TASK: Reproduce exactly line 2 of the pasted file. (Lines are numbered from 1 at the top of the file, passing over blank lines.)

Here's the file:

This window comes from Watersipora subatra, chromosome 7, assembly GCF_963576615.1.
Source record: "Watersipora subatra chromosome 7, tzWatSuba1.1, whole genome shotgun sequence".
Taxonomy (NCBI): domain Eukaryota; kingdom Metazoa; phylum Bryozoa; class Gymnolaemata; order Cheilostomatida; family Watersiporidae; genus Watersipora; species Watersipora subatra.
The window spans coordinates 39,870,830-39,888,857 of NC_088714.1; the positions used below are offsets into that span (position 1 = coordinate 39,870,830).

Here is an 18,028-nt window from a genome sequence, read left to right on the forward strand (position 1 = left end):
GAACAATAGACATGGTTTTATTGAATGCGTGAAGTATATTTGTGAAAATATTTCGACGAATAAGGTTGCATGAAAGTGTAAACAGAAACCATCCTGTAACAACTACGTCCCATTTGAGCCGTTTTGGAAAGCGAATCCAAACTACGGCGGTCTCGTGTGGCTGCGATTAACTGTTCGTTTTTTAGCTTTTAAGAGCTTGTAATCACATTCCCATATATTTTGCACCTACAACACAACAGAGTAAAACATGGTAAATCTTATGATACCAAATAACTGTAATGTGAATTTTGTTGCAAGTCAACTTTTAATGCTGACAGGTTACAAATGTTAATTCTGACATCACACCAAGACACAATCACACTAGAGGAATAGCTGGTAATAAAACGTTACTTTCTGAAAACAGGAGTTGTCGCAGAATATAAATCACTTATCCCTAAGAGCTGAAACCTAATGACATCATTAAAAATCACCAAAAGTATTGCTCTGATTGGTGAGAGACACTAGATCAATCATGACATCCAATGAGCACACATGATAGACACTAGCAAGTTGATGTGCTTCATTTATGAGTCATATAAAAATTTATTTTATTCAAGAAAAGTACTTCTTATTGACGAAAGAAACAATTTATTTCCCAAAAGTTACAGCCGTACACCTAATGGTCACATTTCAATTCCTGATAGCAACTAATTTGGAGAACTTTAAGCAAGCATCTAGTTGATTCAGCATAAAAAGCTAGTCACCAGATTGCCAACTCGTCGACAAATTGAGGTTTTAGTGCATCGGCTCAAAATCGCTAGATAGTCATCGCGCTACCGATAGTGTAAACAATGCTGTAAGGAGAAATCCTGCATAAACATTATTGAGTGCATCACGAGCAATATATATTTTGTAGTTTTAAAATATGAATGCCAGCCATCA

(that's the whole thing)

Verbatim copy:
Source record: "Watersipora subatra chromosome 7, tzWatSuba1.1, whole genome shotgun sequence".